A. J. High: A Positive Altitudeby
High Family circa 1943|
Photo Courtesy A.J. High and the 1940 Air Terminal Museum
you happen to visit Houston's 1940
Air Terminal Museum, you have a good chance of being greeted by Captain A.J.
Captain High is originally from Cleburne,
Texas where his father was a railroad engineer - the ultimate dream job for
boys of that era. A.J. learned to fly prior to the U.S. entry into WWII,
and was one of the first recruits to volunteer for service in what was then called
the U.S. Army Air Corps. The ultimate "dream "job" for boys of his era.
receiving his military wings, Lt. High piloted B-25s. (Be sure to ask him about
one particular flight in Sacramento, California.) He was then assigned to the
Aleutian Islands where his bomber group was staged to bomb Japan - had General
Doolittle's famed raid failed (This was the morale-building strike on the Japanese
capital featured in the wartime movie Thirty Seconds Over Tokyo). But Doolittle's
raid succeeded and Captain High was then reassigned "stateside" to train
crews for B-17s and B-29s.|
After the war, thousands of discharged servicemen
packed the country's buses and the Trailways Bus Company created Mercury
Airlines. This short-lived airline not only filled the transportation gap
(as automobile plants retooled to the civilian market), but it also allowed Trailways
executives to draw a second salary as airline directors - getting around the still-in-effect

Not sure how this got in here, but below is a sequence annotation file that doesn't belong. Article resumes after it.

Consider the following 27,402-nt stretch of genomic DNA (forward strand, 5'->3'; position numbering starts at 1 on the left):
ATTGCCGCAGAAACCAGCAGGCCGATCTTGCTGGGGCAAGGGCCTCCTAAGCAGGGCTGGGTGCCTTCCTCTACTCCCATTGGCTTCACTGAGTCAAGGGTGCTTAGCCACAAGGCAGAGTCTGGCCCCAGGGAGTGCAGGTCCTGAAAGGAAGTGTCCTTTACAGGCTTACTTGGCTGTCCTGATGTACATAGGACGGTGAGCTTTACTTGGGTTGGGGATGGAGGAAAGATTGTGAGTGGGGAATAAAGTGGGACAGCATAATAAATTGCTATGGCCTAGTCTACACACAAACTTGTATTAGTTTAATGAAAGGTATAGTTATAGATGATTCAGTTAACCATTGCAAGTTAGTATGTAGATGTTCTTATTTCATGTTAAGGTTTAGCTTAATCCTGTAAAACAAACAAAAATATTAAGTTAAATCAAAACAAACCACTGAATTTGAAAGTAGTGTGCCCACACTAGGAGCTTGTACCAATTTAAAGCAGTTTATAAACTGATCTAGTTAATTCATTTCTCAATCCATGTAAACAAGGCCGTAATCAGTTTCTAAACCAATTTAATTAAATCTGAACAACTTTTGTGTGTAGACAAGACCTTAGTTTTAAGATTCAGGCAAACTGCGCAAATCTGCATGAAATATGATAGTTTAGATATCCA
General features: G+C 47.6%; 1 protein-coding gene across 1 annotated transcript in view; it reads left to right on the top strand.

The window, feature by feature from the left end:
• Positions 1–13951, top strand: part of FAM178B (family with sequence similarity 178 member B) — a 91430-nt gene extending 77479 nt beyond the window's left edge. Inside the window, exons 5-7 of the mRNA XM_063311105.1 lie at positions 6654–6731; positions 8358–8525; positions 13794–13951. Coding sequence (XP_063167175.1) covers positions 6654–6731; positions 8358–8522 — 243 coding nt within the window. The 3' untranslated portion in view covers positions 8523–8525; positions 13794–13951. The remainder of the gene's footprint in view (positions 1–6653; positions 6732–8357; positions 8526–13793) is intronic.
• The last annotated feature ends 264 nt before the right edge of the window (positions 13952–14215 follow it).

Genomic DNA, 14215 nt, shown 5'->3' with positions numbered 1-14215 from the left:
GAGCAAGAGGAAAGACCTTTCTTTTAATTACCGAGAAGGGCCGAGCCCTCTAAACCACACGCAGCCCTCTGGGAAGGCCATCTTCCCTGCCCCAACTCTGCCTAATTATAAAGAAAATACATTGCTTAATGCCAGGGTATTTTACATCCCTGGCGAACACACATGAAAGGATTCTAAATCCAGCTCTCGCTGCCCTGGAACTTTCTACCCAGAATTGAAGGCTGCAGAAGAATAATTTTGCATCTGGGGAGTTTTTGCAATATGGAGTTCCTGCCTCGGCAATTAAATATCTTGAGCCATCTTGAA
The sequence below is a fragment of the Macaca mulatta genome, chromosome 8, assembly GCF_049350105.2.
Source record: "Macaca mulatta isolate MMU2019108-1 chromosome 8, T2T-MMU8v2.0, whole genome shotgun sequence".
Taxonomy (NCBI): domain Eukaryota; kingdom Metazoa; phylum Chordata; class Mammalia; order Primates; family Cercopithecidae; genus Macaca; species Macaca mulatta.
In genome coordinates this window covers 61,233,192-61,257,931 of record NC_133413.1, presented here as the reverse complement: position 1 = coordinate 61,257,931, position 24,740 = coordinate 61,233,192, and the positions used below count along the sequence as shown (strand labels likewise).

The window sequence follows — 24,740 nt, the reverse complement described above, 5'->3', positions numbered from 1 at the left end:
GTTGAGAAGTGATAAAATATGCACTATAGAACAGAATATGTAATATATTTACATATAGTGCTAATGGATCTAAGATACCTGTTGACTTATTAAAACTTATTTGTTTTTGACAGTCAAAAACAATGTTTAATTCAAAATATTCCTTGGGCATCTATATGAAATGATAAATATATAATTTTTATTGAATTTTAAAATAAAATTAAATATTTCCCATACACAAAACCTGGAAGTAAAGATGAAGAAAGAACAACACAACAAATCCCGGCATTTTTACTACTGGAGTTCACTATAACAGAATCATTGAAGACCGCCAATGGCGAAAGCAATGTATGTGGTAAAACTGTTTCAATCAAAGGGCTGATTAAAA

wartime salary ceilings.
High was piloting this Trans-Texas Airways plane when it posed for a publicity
photo over the San
Courtesy A.J. High and the 1940 Air Terminal Museum
of Mercury's first (and last) pilots was A. J. High. After Mercury folded its
wings, Mr. High then went to Trans-Texas Airline which later became Texas
International. Even mandatory retirement (for commercial pilots) didn't ground
Mr. High and he continued flying for the corporate world. He became a founding
member of the Houston Aeronautical Heritage Society and sits on the board
of directors for the 1940
Air Terminal Museum.
A.J. High in front of his display at the 1940 Air Terminal Museum in August of
High, who has "never scraped the paint" on any of the hundreds of planes he has
flown has truly forgotten more about Houston's aviation history than most historians
know. He also confirmed a rumor that we had heard of the airport once being renamed
(briefly) Howard Hughes Airport - in an effort to lure Mr. Hughes back to his
boyhood home of Houston.
Mr. High stated that the Houston Aeronautical Heritage Society has documentation
of the renaming.
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